The idea of a low-balance transfer is enticing. They are also a large part of credit card companies’ offerings. This is one way to attract new business in a field that is already overwhelmed with credit card offers. Some have considered using their high-limit, low-interest credit cards to pay off a car loan to save monthly interest and pay off the lender. While this may seem like a great idea. Instead of continuing to rack up interest on a car loan, why not go with a lower rate and get the title of your car?
Should I use my credit card to pay off my loans?
Very few have figured out how to play the system, so to speak. They endlessly transfer their balances to different low or no interest cards. Sometimes they score big and get travel points or even cash-back rewards. This is almost like giving yourself a debt consolidation loan. Allowing yourself to avoid lower interest credit card fees. However, consumers need to be careful in how they manage their balances, their payments and when opening new accounts to pay off old accounts. It can have an impact on your overall credit utilization. Those that use balance transferring to pay off a car loan should also be wary. Car loans don’t carry the same weight as credit cards when it comes to evaluating your credit score. Transferring a balance to pay off your car could have a positive impact. However, having much larger credit card debt can also be negative.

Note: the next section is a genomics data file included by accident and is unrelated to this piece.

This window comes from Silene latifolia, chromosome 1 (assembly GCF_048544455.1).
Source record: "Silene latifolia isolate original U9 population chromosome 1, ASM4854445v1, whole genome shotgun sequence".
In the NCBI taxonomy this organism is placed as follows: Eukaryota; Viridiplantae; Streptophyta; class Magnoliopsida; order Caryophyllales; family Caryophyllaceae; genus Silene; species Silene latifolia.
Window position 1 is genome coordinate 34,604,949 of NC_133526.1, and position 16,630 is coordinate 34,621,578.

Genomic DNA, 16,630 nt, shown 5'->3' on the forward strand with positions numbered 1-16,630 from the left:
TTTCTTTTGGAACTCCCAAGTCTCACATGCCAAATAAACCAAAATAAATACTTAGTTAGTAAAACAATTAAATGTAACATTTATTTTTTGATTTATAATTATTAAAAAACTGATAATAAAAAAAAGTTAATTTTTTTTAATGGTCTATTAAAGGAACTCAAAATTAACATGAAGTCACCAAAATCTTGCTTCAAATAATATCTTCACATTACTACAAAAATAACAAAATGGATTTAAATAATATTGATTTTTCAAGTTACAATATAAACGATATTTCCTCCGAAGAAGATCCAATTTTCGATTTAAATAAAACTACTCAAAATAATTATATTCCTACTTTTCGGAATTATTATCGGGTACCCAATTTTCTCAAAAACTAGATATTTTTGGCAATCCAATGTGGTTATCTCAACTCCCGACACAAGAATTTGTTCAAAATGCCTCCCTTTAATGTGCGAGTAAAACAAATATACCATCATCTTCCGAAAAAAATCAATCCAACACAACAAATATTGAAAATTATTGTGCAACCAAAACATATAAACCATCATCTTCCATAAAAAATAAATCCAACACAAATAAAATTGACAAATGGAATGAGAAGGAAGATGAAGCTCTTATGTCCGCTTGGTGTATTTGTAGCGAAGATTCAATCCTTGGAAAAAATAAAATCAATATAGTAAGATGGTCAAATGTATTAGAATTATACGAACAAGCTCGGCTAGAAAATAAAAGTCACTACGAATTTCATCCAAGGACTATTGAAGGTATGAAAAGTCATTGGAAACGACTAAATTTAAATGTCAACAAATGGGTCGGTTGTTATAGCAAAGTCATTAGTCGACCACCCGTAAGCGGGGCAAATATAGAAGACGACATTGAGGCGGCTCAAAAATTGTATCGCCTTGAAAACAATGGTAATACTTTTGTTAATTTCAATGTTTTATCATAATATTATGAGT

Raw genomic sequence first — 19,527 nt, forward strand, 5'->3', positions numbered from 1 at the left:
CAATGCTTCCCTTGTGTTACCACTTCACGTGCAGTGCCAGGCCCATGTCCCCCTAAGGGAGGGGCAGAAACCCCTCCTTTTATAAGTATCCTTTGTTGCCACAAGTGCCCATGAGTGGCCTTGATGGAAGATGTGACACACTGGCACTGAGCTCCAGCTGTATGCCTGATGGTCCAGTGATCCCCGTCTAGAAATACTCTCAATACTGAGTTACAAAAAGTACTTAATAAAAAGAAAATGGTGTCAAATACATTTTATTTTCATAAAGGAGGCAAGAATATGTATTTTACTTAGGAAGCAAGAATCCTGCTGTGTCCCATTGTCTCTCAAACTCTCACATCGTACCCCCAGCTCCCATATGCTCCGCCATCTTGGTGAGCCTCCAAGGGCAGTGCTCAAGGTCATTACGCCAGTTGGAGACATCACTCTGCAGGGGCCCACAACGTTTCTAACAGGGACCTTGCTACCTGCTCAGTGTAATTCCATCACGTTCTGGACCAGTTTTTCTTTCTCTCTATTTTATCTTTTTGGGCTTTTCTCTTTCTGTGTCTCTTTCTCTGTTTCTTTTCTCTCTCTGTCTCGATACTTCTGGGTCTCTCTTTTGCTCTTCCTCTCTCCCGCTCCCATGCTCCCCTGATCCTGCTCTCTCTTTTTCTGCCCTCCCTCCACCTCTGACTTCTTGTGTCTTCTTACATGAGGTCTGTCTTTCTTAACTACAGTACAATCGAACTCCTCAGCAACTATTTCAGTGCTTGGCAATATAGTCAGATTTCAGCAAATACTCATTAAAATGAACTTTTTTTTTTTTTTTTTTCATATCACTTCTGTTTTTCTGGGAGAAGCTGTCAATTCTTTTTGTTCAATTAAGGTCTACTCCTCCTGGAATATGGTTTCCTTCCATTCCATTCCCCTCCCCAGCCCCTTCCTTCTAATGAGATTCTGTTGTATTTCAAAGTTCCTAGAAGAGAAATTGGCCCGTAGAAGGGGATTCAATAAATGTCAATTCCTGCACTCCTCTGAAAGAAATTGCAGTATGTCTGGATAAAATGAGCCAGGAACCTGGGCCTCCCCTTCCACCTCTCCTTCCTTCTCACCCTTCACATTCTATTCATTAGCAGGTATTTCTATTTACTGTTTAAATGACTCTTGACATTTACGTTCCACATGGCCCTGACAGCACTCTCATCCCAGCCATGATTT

Some balance-transfer plans also prohibit the use of paying off a car. Auto lenders may also have a penalty for early payoff. It’s important to do the research before making any moves. Be sure to read the fine print and continue to pay your bills While that zero percent interest offer seems like a great idea, the lender knows that many consumers will not be able to pay off their balance before the interest-free time limit expires. If you miss the deadline, this could be an even larger balance.